Volume 18
An Online Literary Magazine
April 14, 2024


The Gifts That I Carry


James Callan


Filled up on Fruit Loops, I was ready to face the day, face the road. I crumpled the note, grabbed the car keys, and tried my best to do what the old man had advised. I endeavored to find my way.



argesse had never been his way, yet on the verge of death, my dad decided to get generous. No longer capable of driving, he gifted me his one-time prized possession, his Pontiac Firebird. Manufactured in 1984, the searing hot rod shared the same birth year as me— together, we rode hard into this world. My father always joked about which baby had been his favorite, the squealing, flesh-and-blood boy who crawled across the carpet or the rising phoenix, garlanded in flame, that rocketed down the suburban lane. He'd often return to that worn-out wisecrack, pointing out that one child left streaks in his underpants, the other, tallies of rubber across the pavement.


I found the keys to the car on the kitchen table with a short and simple note, a line of chicken scratch in red Sharpie that imparted what probably had been intended as wisdom, fatherly advice: Find your way. The scrawled-out letters formed words like wiggling worms, almost indecipherable, as if hieroglyphics—ancient, like the old man who had written them. I almost missed what lay inconspicuous at the bottom of the page. Extra small, residing at the far corner as if he wasn't sure he wanted it to be seen, I read his second message: Drive safe. Then something else, even smaller. I love you? I'll miss you? Whatever Dad had meant to convey was lost forever in my spilled cereal milk. Much like his health, the condition of his mind, whatever sentiment he had intended had faded into nothing. Like a ghost, it spread, an ethereal smear. Like a spirit, it fanned outward, invisible on the page.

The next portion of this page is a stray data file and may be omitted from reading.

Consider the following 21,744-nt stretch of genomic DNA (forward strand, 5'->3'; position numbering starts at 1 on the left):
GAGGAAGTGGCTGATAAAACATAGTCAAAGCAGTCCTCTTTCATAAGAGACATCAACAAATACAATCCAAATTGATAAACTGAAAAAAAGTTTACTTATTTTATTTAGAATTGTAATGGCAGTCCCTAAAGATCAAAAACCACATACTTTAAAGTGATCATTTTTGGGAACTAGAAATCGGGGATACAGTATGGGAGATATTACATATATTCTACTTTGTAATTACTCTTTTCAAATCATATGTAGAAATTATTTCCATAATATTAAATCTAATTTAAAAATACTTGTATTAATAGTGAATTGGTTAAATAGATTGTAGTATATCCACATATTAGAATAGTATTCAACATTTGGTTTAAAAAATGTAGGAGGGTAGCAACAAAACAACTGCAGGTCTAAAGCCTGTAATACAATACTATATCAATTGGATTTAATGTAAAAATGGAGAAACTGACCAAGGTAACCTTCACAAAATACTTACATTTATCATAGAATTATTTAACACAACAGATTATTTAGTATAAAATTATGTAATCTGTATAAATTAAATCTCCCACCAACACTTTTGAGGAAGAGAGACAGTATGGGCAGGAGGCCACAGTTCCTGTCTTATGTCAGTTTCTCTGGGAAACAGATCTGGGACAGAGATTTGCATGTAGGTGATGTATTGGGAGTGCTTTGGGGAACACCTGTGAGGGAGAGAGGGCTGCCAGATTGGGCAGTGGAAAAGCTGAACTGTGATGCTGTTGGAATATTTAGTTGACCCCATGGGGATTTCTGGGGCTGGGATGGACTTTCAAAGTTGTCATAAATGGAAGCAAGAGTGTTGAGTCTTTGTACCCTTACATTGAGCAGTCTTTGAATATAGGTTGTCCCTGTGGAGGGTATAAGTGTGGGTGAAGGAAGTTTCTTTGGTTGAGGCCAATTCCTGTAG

Filled up on Fruit Loops, I was ready to face the day, face the road. I crumpled the note, grabbed the car keys, and tried my best to do what the old man had advised. I endeavored to find my way.


I found out quickly that an old, dying car is about as reliable and useful as an old, dying father-not much at all. Less than thirty miles out, the Firebird dwindled to a soft smolder, afflicted with a thirst that cost $3.92 per gallon. Her apathy was lifted with a good portion of my weekly paycheck, then once again, I sought to find my way.




My mother smiled when she saw that it was I who had come knocking at her door. She smiled even wider when she looked over my shoulder, past her son, across her unshorn lawn to the cherry-hued automobile that gleamed like arson on the curbside. In a heartbeat, all those memories came back to life. Reborn, a phoenix rises from the ashes.


She asked me how he was doing, assuming that Dad had to be near the end if he had parted with his other child. She made the same tired joke her ex-husband had when I was a kid-two babies, boy and machine, me and the Firebird, unlikely siblings in a once-happy family. She asked if Dad was getting worse. I shrugged, telling her how it was. That it wouldn't be long. Her good cheer faded at the exact moment a cloud crawled across the sun. The hood of the Firebird lost its sheen, like a dying furnace, embers going cold. Mother invited me in, but I wasn't here for that. I had only stopped by to tell her farewell.


She leaned in to give me a kiss, so I offered her a cheek to receive her silent blessing. It stamped to the side of my face, devil red, the exact tone of the Firebird. Mother smiled once more—bigger, brighter—yet I wasn't sure what I had read in her far-off eyes. Fathomless and blue, they harbored an indeterminate emotion, an undecipherable expression. I couldn't say for certain, but I swear from beneath the veneer of that warm cheer, I could feel her cold, hard grieving.